Hyundai Motor Group Refines Active Noise Control

AutoInformed.com on active noise cancellation

Cabin quietness becomes more important as internal combustion vehicles are phased out.

Hyundai Motor Group has announced the development of what it claims reduces noise within the cabin of a vehicle. RANC builds on the Group’s current Active Noise Control (ANC) technology, which reduces noise by emitting soundwaves inverted to incoming noise thereby cancelling each other out. ANC is a well-known technology that analyses inside cabin sound to decrease engine and road noise, versus the older passive method of blocking noise through sound insulation.

There is almost no powertrain noise from electric and fuel cell electric vehicles, so mitigating road and wind noise becomes more vital. Using RANC can significantly reduce road noise and create a serene cabin for future electric and fuel cell electric vehicles. The technology will begin to be applied to an upcoming Genesis model.

The existing noise insulation method involved sound insulations and dynamic dampers, increased weight but couldn’t block the buzzing infrasound completely. In contrast, ANC uses lighter parts – microphones and controllers – to limit the noise and reduces infrasound more efficiently. The technology is already available in some vehicles.

Due to limitations of noise measurement and analysis technology, the existing ANC was only able to be used when noise was constant and the occurrence of the noise predictable. The Group’s current ANC technology has been most commonly used to counteract constant engine noise. Since it only takes about 0.009 second for road or engine noise to reach the passenger, the current technology was constrained.

With RANC technology, Hyundai is able to considerably improve in-cabin quietness. The new system can analyze various types of noise in real-time and produce cancelling inverted soundwaves. There are different types of road noises that the new technology can process, such as resonant sounds created between tires and wheels or rumble sounds coming from the road.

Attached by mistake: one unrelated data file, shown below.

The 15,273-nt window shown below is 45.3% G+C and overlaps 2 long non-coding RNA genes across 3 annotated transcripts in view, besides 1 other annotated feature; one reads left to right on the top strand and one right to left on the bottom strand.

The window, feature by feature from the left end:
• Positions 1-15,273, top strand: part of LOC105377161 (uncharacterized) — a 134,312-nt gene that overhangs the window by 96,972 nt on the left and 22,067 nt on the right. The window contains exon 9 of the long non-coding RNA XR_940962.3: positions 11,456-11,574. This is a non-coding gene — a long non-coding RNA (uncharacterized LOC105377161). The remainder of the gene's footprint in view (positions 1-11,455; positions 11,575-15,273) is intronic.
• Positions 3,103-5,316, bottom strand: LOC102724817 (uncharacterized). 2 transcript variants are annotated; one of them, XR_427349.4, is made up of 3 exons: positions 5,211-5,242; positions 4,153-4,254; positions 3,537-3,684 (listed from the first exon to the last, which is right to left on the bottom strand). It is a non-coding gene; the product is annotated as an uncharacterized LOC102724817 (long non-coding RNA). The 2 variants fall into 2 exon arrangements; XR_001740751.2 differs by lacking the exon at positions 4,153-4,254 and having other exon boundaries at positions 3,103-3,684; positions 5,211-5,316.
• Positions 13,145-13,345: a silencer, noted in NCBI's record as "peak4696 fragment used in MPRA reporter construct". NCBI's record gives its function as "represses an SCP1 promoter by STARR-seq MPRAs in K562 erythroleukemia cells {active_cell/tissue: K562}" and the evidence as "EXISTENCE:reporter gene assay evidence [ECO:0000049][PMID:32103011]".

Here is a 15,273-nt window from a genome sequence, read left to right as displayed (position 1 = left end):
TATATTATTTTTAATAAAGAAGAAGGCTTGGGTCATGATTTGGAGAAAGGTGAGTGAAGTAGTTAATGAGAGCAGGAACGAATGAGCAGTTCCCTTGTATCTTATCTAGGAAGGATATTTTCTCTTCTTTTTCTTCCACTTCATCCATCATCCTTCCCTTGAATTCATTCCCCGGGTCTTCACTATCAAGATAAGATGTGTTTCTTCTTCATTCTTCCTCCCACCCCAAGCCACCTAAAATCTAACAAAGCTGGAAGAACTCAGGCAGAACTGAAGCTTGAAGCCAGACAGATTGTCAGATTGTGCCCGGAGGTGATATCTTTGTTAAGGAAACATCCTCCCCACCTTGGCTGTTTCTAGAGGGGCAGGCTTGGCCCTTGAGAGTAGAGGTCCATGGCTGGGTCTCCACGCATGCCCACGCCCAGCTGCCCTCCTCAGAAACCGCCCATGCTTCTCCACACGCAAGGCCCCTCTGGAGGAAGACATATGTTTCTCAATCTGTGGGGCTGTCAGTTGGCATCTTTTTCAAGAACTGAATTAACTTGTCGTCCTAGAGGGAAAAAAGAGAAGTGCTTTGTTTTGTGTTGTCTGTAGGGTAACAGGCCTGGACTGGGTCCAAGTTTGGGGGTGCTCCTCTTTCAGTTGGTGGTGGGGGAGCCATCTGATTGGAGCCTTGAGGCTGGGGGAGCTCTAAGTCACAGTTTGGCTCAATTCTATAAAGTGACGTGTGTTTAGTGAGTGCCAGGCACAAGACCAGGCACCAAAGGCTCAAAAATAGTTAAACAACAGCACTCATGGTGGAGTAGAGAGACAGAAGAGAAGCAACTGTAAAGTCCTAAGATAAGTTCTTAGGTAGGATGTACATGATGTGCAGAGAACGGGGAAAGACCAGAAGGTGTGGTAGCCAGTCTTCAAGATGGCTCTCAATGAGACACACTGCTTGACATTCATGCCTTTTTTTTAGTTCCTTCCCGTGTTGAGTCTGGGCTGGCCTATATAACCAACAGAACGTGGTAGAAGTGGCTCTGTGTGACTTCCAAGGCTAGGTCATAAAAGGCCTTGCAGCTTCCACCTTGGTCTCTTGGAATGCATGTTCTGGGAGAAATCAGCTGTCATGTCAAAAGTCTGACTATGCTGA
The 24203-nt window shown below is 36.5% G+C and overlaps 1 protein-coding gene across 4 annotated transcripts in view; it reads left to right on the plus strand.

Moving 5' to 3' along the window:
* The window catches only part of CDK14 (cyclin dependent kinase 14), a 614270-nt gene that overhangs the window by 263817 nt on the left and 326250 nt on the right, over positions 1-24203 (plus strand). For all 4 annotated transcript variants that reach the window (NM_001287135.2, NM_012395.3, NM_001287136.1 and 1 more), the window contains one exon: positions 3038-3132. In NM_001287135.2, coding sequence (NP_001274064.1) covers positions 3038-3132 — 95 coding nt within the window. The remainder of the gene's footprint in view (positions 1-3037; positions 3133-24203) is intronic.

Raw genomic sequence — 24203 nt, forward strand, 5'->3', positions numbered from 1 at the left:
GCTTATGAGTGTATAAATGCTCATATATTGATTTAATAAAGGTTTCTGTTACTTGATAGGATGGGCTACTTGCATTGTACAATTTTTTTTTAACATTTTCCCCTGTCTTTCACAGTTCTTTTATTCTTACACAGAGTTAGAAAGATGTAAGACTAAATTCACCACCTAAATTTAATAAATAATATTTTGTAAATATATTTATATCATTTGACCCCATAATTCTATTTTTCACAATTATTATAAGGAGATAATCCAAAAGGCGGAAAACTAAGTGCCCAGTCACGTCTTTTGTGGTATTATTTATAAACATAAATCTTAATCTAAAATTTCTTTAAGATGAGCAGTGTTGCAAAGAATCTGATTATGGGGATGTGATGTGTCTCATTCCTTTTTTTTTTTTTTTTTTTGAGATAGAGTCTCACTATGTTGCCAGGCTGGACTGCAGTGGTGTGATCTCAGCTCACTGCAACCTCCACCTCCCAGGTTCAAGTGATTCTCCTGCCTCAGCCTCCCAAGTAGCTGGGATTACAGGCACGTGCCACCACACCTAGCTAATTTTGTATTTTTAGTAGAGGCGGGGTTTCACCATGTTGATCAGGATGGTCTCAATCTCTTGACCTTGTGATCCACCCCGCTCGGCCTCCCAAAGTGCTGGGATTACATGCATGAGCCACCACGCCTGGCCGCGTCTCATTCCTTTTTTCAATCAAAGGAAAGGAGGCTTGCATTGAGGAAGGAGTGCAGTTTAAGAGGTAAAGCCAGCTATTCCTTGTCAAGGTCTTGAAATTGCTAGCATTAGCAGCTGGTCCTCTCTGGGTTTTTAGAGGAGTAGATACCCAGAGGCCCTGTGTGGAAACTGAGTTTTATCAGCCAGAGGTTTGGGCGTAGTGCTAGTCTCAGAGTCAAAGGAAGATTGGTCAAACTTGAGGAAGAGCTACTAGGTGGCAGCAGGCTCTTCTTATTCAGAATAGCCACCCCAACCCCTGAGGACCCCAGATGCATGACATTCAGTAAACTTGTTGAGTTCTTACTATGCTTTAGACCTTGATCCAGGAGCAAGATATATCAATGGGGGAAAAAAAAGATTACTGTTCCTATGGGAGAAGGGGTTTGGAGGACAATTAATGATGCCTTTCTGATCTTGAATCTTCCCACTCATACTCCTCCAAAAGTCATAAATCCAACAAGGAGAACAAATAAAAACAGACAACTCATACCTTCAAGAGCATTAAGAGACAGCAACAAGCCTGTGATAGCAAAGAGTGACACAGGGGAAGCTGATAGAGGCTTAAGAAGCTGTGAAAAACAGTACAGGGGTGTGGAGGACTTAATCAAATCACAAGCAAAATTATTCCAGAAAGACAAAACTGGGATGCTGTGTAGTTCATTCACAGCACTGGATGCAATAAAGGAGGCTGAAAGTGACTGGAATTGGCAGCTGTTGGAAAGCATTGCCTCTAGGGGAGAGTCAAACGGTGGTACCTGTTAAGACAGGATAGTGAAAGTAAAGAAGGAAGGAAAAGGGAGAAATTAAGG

The working principle of RANC uses an acceleration sensor and calculates the vibration from the road to the car and the control computer analyzes road noise. It only takes 0.002 second to analyze the noise and produce an inverted sound-wave, generated by the DSP (Digital Signal Processor). The microphone constantly monitors the road noise cancellation status and sends the information to the DSP. RANC is able to conduct accurate noise analysis and rapid computation to combat road noise for the driver’s seat, the passenger seat and rear seats separately.

Based on tests evaluating road surface, vehicle speed, and different seating positions, RANC was able to reduce in-cabin noise by 3dB. That 3dB level is roughly half the noise level as compared without RANC. With this achievement, the Group can potentially decrease the amount of unsprung weight in a vehicle with fewer sound-insulating parts and dampers compared with before.

Cabin quietness becomes more important as internal combustion vehicles are phased out. Vehicle interior noise primarily comes from three sources:

  1. Vehicle powertrain noise,
  2. Road noise, and
  3. Wind noise.

 

About Kenneth Zino

Ken Zino is an auto industry veteran with global experience in print, broadcast and electronic media. He has auto testing, marketing, public relations and communications expertise garnered while working in Asia, Europe and the U.S.
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